If you are a member of a gym, the next time you are there, STOP and look around. You’ll notice that there are at least three distinct groups working out.
You know what bodybuilders look like but, unfortunately, the “body building type exercise regime” is what the majority of men tend to do in the gym setting. I’m not talking about anyone using weights, just those who take the “train body parts approach”.
In other words, you train legs and shoulders on day 1, biceps and back on day 2, legs and triceps on day 3 and do some abs and cardio on day 4…
This approach — isolation training — is all about building muscle mass, but it seriously lacks substance. Not only is this type of approach completely dysfunctional for increasing functional strength and tissue quality, it’s very outdated and has little, if any, carryover to any sport or activity in real life.
Not to mention, it’s a fast way to develop some serious misalignment within the musculoskeletal system and can be a huge cause of lower back pain, migraines and joint degeneration.
All in all, this should be left for people who simply want BIG STUPID muscles, not a healthy, lean and functionally strong body!
Generally, this group never changes their programmes too much. Plus, mixing this programme with taking steroids or even using protein powder can cause digestive issues and some serious hormonal balance issues!
Don’t confuse powerlifters and bodybuilders! Powerlifters tend to use a bit more science than bodybuilders. Usually, they wear a weight belt and protective knee and elbow strapping (from joints that have degenerated over the years).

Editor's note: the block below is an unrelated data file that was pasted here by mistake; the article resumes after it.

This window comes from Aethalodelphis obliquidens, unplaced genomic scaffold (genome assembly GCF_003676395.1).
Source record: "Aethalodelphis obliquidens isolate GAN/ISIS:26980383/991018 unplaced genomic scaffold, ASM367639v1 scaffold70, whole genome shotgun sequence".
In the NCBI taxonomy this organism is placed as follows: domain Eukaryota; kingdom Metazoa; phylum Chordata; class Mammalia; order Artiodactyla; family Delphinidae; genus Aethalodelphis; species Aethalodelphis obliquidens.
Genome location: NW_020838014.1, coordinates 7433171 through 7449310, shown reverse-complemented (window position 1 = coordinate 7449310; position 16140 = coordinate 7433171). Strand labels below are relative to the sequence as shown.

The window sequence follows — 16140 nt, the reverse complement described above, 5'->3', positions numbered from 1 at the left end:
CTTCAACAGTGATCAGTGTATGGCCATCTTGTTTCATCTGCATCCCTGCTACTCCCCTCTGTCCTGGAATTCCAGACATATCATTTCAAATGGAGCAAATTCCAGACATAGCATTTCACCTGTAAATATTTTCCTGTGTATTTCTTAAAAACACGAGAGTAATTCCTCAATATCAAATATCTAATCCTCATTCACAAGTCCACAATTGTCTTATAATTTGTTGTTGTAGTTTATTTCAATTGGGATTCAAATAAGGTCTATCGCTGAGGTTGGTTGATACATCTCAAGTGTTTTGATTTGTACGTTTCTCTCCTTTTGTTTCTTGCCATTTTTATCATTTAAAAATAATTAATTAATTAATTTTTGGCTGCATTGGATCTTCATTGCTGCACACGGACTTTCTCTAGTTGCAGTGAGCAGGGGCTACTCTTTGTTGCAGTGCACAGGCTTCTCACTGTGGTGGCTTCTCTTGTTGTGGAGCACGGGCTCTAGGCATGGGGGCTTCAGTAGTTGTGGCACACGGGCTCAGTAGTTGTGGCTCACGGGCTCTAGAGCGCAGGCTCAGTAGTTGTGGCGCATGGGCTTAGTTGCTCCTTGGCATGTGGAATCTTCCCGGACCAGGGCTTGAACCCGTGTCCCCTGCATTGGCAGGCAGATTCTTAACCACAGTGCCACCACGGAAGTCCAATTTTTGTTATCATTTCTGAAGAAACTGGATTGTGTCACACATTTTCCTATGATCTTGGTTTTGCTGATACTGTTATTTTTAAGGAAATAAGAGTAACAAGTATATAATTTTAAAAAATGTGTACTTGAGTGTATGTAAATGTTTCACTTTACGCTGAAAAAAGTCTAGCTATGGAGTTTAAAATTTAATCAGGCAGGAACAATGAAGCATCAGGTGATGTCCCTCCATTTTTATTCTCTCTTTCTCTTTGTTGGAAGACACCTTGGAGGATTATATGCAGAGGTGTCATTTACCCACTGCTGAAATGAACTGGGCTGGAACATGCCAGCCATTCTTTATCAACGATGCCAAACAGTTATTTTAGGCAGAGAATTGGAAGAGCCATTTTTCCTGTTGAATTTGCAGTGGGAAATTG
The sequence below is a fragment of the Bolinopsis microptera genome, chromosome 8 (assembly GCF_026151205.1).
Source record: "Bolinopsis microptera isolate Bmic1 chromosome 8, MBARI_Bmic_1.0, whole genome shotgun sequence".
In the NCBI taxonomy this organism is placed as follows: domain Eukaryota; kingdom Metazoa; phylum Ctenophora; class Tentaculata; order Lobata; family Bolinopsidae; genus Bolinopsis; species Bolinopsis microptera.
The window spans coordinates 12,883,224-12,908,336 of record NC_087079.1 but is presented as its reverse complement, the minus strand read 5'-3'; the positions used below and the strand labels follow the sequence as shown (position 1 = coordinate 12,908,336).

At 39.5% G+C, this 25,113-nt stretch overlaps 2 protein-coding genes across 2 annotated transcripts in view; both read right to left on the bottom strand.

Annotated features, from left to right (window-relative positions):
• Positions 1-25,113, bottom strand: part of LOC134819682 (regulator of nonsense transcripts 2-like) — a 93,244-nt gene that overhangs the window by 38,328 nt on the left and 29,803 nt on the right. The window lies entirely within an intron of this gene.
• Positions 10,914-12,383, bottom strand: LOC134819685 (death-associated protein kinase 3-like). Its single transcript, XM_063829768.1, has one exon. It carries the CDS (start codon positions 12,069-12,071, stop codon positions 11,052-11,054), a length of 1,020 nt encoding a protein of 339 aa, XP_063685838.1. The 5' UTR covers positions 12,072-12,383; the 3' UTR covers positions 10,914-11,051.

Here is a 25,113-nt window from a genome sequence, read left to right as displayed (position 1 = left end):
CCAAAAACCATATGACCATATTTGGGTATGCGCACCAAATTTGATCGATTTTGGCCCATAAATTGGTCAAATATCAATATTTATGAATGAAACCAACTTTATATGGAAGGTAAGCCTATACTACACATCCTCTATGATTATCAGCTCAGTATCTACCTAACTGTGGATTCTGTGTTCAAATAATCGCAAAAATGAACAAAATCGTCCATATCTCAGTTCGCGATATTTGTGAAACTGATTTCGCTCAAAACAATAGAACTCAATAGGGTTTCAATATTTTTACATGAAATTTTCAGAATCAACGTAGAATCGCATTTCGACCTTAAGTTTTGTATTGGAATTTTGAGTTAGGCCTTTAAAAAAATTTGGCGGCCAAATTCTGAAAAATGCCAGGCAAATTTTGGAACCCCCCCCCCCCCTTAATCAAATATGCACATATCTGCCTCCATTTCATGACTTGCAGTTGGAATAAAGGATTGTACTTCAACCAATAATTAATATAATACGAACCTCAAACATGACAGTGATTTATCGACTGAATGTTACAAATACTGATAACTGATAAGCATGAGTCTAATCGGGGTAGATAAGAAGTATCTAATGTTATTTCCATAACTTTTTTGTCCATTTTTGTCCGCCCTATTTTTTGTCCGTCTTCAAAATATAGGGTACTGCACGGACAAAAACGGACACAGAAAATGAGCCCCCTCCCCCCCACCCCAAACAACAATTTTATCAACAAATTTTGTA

The theory: Use muscle type IIB fibres to create power and bulk within the body. Unlike bodybuilding, which focuses on an 8-12 rep range, powerlifting generally concentrates on the 4-6 rep range and heavier weights.
In my opinion, powerlifting can be highly advantageous with solid planning, EXCELLENT form and other disciplines mixed in. However, in most cases, powerlifters sacrifice form and planning to lift as much as possible, an even quicker way to pain and injury!
The Cardio Junkies
Cardio junkies are people who tend to live on treadmills, X-trainers, rowers or other cardio equipment. What’s surprising about this group: They NEVER seem to change in appearance. If they have any time off from the gym, they always seem to gain the most weight on their return.
Of course, cardio training is very important, but the majority of these junkies usually don’t mix in any free weight work into their obsessive focus on chasing the treadmill belt!
The theory behind the constant cardio is to keep the weight off, usually coupled with a need to “deplete calories”, another outdated misconception from the 70s.
Like the other kinds of training I’ve mentioned here, excessive cardio leads to a whole range of dysfunction and even early joint degeneration. If people are training with any pain issues (like back pain), this can hinder their recovery.
So, what should you be doing with your time to maximise your results in the gym?
First of all, EDUCATE YOURSELF! Get informed about how to exercise properly for your specific body type. I guarantee it will pay dividends!
Then, buy Paul Chek’s book, How to Eat, Move and Be Healthy, or invest in working with a CHEK Practitioner.
As a Licensed CHEK Clinic, our team members are trained in advanced health and exercise techniques. Many have backgrounds as personal trainers, sports therapists and physiotherapists, but all of them have undergone the hardest education system in the industry to be called CHEK Practitioners.
Not only will working one-on-one with a CHEK Practitioner for 12 months teach you how to exercise the right way for your body type, you’ll learn about lifestyle changes — including stress reduction and nutritional habits — you’ll want to make to enjoy a healthier, better you for the rest of your life.